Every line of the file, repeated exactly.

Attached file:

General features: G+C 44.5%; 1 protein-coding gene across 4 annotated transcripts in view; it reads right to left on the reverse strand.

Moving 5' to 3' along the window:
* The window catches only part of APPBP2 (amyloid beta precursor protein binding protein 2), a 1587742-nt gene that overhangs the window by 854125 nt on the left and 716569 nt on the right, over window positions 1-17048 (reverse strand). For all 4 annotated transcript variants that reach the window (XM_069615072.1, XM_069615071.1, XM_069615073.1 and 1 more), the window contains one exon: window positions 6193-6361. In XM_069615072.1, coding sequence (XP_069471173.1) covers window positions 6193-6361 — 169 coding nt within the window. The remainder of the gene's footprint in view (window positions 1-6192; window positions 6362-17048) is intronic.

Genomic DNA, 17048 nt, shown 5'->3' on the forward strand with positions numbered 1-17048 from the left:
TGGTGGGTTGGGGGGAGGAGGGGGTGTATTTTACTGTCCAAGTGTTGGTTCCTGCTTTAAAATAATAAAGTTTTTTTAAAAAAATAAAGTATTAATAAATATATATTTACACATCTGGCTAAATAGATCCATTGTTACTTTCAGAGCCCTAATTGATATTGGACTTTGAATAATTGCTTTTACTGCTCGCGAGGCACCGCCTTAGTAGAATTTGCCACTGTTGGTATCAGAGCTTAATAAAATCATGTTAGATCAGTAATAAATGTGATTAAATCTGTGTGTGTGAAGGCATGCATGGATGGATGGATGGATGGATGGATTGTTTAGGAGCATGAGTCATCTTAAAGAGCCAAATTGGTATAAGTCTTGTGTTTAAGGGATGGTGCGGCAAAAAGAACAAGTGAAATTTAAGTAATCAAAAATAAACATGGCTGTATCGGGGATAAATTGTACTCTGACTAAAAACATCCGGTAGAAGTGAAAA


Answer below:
General features: G+C 44.5%; 1 protein-coding gene across 4 annotated transcripts in view; it reads right to left on the reverse strand.

Moving 5' to 3' along the window:
* The window catches only part of APPBP2 (amyloid beta precursor protein binding protein 2), a 1587742-nt gene that overhangs the window by 854125 nt on the left and 716569 nt on the right, over window positions 1-17048 (reverse strand). For all 4 annotated transcript variants that reach the window (XM_069615072.1, XM_069615071.1, XM_069615073.1 and 1 more), the window contains one exon: window positions 6193-6361. In XM_069615072.1, coding sequence (XP_069471173.1) covers window positions 6193-6361 — 169 coding nt within the window. The remainder of the gene's footprint in view (window positions 1-6192; window positions 6362-17048) is intronic.

Genomic DNA, 17048 nt, shown 5'->3' on the forward strand with positions numbered 1-17048 from the left:
TGGTGGGTTGGGGGGAGGAGGGGGTGTATTTTACTGTCCAAGTGTTGGTTCCTGCTTTAAAATAATAAAGTTTTTTTAAAAAAATAAAGTATTAATAAATATATATTTACACATCTGGCTAAATAGATCCATTGTTACTTTCAGAGCCCTAATTGATATTGGACTTTGAATAATTGCTTTTACTGCTCGCGAGGCACCGCCTTAGTAGAATTTGCCACTGTTGGTATCAGAGCTTAATAAAATCATGTTAGATCAGTAATAAATGTGATTAAATCTGTGTGTGTGAAGGCATGCATGGATGGATGGATGGATGGATGGATTGTTTAGGAGCATGAGTCATCTTAAAGAGCCAAATTGGTATAAGTCTTGTGTTTAAGGGATGGTGCGGCAAAAAGAACAAGTGAAATTTAAGTAATCAAAAATAAACATGGCTGTATCGGGGATAAATTGTACTCTGACTAAAAACATCCGGTAGAAGTGAAAA